Sunday, December 17, 2017

A Three-In-One Day

There are days that I call three-in-one days. They usually occur while I am traveling. Events are so fantastic and magical that they embed in my psyche indelibly and deeply, filling my being in such a satisfying way that I swear I have lived three days in the span of one. Yesterday was like that.

It began before dawn when I am typically asleep. I woke, made breakfast and coffee, then walked in the dark along the dirt road on the west bank of the Nile River in Luxor. In a few minutes I arrived at my Egyptian brother Hegag’s home. It was quiet and a light shone from within. The doors are never closed so I stepped to the passage. Edleah, Hegag’s wife came forward from the back and motioned me to sit inside. Hegag soon appeared and we sat drinking hibiscus tea. Edleah’s brother, Adil, came with a car. We set out driving in twilight.

I was in the back seat, noticing the earthen homes, sugar cane fields, and morning haze—vapors from the canals by the fields. We reached a rundown paved road and took off as the sun rose behind us. It came up glowing orange behind distant blue mountains.

People appeared along the way, beginning their daily tasks . . . turbaned men in Jellabiya, the loose gown that flows down to the feet, and women in hijab’s and scarves covering their head.

We were going to Isna, where a big Saturday souk for trading animals occurs. The ride would have taken less than an hour, but speed humps to slow down traffic caused Adil to brake often. It took about an hour and half. At Isna we had to ask directions. Hegag said the location changes week to week. We knew we arrived when we could go no further because of the crowd.

Hegag and I set out walking with Adil staying behind. Within a minute we were in a crush of men and animals. I had my camera in hand and was so dazzled by the scene I began snapping photos left and right. Hegag kept close watch over me, keeping me from being trampled by buffalo, camel or cow, and making sure I was free, but tethered to him.

Big masculine energy abounded with carousing, exclamations, excitement, joking, shouting, and fraternity. I knew I was the only “different” one, and thought a couple times this was no place for wimps. But SPIRIT was holding sway and I pointed my camera and shot. Sometimes, a man or boy wanted his picture taken next to a friend or holding a beast. Occasionally I would hear “hello”, or “welcome”. I gave a lot of thumbs up and pressed flesh with the guys.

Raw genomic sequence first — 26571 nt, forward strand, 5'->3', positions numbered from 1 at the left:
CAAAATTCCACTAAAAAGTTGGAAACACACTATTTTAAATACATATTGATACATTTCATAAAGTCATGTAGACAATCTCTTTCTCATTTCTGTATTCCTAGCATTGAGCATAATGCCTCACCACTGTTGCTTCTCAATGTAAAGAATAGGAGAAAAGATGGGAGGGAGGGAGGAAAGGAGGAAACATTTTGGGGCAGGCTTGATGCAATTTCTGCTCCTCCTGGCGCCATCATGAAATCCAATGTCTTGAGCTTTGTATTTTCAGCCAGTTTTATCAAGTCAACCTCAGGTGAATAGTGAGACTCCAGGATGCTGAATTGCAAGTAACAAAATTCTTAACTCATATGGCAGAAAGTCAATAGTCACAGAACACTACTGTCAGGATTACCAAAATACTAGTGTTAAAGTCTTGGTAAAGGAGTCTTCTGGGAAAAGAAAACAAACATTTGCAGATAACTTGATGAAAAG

We took a break for tea and falafel lunch with pita bread, then we dove in one more time. I wondered about the complete absence of women. Hegag said it was not their job to buy and sell animals. “If a woman’s husband dies, and she needs to sell an animal, she gets a neighbor, or relative to help.”
He showed me where animals were being butchered and I walked in bloody mud while the butcher posed with his long blades in front of hanging carcasses.

As we began the drive back, I told Hegag, OK, the long drive was worth it.

I joked with Adil about all the humps home.

Late afternoon my other Egyptian brother, Abu’l Ezz met me by the Nile and off we went in his motorboat to cruise at sunset. “This is your boat! Any time!” he said, grinning. “Are you happy?’ I said yes, and he replied, “Then I am very very, very, happy!” Indeed I felt happy—languidly floating on my favorite river in the world, chasing after felluca, the traditional Nile River sailboats. Ezz would align us for just the right pictures. I especially enjoyed seeing the felluca with the sun going down behind them.

When the sun set and Ezz took me back to the river bank outside my flat, he asked me to come to dinner the next day, after another boating at sunset. I look forward to being in his earth home with his children and served a tasty Egyptian supper prepared by Saida, the best cook in Luxor.

When I reached my flat, I made dinner. Walking back to Hegag’s home for tea I thought . . . OK this has been one of those three days in one.

Sunday, December 10, 2017

Ciao Venezia

The fog I hoped for never arrived during my month in Venice. I kissed the city goodbye—with light so brilliant it seemed the canals were alive, covered with glistening jewels.

Cristiana stopped by to bid farewell. We embraced, took a last deep look into each others eyes and she went off to work while I headed through the passageways with my luggage.

I walked slowly. Passageways are intimate, only three people wide. An excited, bubbling boy brushed by with his mother. He seemed about nine years old and brimming with enthusiasm. It’s good, I thought.

Suddenly I wanted to hold the last moments and looked intensely around. Campo stones, crumbling brick walls, windows with green shutters, the trembling canal waters underneath foot bridges in all directions—pressed to my soul for safe keeping.

For some reason I felt healthier, stronger than when I arrived. The luggage was not so burdensome and my spirit felt light.

At the Grand Canal I waited to catch the boat to the airport. Everything was at peak brilliance in early afternoon light. I felt remorse having to leave. My camera was packed and I wanted it. Wow, I thought, look at the sun glowing from the buildings. Reflections on water danced and leapt like light from iridescent scales of fish.